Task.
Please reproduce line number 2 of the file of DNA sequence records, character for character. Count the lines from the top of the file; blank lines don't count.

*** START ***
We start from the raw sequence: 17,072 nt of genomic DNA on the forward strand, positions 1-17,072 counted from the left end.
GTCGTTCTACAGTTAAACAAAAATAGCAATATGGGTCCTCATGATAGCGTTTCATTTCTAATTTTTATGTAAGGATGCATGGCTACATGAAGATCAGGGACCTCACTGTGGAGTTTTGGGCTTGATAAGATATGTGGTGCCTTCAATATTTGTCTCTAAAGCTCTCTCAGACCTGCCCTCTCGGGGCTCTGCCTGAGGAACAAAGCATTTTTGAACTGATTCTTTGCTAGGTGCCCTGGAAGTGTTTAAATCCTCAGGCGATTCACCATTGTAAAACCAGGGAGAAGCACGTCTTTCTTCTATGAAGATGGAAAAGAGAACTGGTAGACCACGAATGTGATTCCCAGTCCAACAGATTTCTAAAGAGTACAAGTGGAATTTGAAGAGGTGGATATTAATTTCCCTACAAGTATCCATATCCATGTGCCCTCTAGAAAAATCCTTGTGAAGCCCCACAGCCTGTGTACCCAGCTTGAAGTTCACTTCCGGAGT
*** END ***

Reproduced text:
GTCGTTCTACAGTTAAACAAAAATAGCAATATGGGTCCTCATGATAGCGTTTCATTTCTAATTTTTATGTAAGGATGCATGGCTACATGAAGATCAGGGACCTCACTGTGGAGTTTTGGGCTTGATAAGATATGTGGTGCCTTCAATATTTGTCTCTAAAGCTCTCTCAGACCTGCCCTCTCGGGGCTCTGCCTGAGGAACAAAGCATTTTTGAACTGATTCTTTGCTAGGTGCCCTGGAAGTGTTTAAATCCTCAGGCGATTCACCATTGTAAAACCAGGGAGAAGCACGTCTTTCTTCTATGAAGATGGAAAAGAGAACTGGTAGACCACGAATGTGATTCCCAGTCCAACAGATTTCTAAAGAGTACAAGTGGAATTTGAAGAGGTGGATATTAATTTCCCTACAAGTATCCATATCCATGTGCCCTCTAGAAAAATCCTTGTGAAGCCCCACAGCCTGTGTACCCAGCTTGAAGTTCACTTCCGGAGT